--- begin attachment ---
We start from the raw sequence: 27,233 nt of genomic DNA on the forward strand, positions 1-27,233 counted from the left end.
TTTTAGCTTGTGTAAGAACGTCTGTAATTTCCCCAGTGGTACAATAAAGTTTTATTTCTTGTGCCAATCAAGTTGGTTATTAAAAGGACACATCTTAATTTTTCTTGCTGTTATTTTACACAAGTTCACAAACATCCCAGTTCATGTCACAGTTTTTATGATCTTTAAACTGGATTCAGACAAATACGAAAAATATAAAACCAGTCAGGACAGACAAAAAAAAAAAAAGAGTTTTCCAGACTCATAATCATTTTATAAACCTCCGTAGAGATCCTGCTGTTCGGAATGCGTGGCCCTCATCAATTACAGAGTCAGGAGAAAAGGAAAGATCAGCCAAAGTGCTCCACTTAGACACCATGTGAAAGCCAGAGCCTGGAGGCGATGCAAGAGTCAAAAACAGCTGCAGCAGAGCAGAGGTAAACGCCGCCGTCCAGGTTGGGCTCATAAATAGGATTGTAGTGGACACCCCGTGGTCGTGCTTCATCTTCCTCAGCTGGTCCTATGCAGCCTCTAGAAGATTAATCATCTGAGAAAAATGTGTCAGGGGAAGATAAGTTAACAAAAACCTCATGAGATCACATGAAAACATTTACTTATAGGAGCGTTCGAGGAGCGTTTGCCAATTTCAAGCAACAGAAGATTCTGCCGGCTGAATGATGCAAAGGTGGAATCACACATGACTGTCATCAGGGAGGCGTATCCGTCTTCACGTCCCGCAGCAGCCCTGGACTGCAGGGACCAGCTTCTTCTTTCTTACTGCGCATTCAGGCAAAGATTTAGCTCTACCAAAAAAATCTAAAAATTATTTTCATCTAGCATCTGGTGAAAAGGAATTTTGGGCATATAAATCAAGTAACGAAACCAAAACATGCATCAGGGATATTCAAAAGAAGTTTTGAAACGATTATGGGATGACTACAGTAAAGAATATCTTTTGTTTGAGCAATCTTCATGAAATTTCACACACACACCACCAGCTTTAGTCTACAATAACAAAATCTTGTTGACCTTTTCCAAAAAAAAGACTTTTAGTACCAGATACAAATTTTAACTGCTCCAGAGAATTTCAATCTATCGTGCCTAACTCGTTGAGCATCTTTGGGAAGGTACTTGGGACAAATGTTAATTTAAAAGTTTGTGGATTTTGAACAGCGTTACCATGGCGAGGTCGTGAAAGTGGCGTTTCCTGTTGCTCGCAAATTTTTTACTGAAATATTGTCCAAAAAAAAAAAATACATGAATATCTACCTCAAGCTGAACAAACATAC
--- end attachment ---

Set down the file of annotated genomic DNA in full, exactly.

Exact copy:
We start from the raw sequence: 27,233 nt of genomic DNA on the forward strand, positions 1-27,233 counted from the left end.
TTTTAGCTTGTGTAAGAACGTCTGTAATTTCCCCAGTGGTACAATAAAGTTTTATTTCTTGTGCCAATCAAGTTGGTTATTAAAAGGACACATCTTAATTTTTCTTGCTGTTATTTTACACAAGTTCACAAACATCCCAGTTCATGTCACAGTTTTTATGATCTTTAAACTGGATTCAGACAAATACGAAAAATATAAAACCAGTCAGGACAGACAAAAAAAAAAAAAGAGTTTTCCAGACTCATAATCATTTTATAAACCTCCGTAGAGATCCTGCTGTTCGGAATGCGTGGCCCTCATCAATTACAGAGTCAGGAGAAAAGGAAAGATCAGCCAAAGTGCTCCACTTAGACACCATGTGAAAGCCAGAGCCTGGAGGCGATGCAAGAGTCAAAAACAGCTGCAGCAGAGCAGAGGTAAACGCCGCCGTCCAGGTTGGGCTCATAAATAGGATTGTAGTGGACACCCCGTGGTCGTGCTTCATCTTCCTCAGCTGGTCCTATGCAGCCTCTAGAAGATTAATCATCTGAGAAAAATGTGTCAGGGGAAGATAAGTTAACAAAAACCTCATGAGATCACATGAAAACATTTACTTATAGGAGCGTTCGAGGAGCGTTTGCCAATTTCAAGCAACAGAAGATTCTGCCGGCTGAATGATGCAAAGGTGGAATCACACATGACTGTCATCAGGGAGGCGTATCCGTCTTCACGTCCCGCAGCAGCCCTGGACTGCAGGGACCAGCTTCTTCTTTCTTACTGCGCATTCAGGCAAAGATTTAGCTCTACCAAAAAAATCTAAAAATTATTTTCATCTAGCATCTGGTGAAAAGGAATTTTGGGCATATAAATCAAGTAACGAAACCAAAACATGCATCAGGGATATTCAAAAGAAGTTTTGAAACGATTATGGGATGACTACAGTAAAGAATATCTTTTGTTTGAGCAATCTTCATGAAATTTCACACACACACCACCAGCTTTAGTCTACAATAACAAAATCTTGTTGACCTTTTCCAAAAAAAAGACTTTTAGTACCAGATACAAATTTTAACTGCTCCAGAGAATTTCAATCTATCGTGCCTAACTCGTTGAGCATCTTTGGGAAGGTACTTGGGACAAATGTTAATTTAAAAGTTTGTGGATTTTGAACAGCGTTACCATGGCGAGGTCGTGAAAGTGGCGTTTCCTGTTGCTCGCAAATTTTTTACTGAAATATTGTCCAAAAAAAAAAAATACATGAATATCTACCTCAAGCTGAACAAACATAC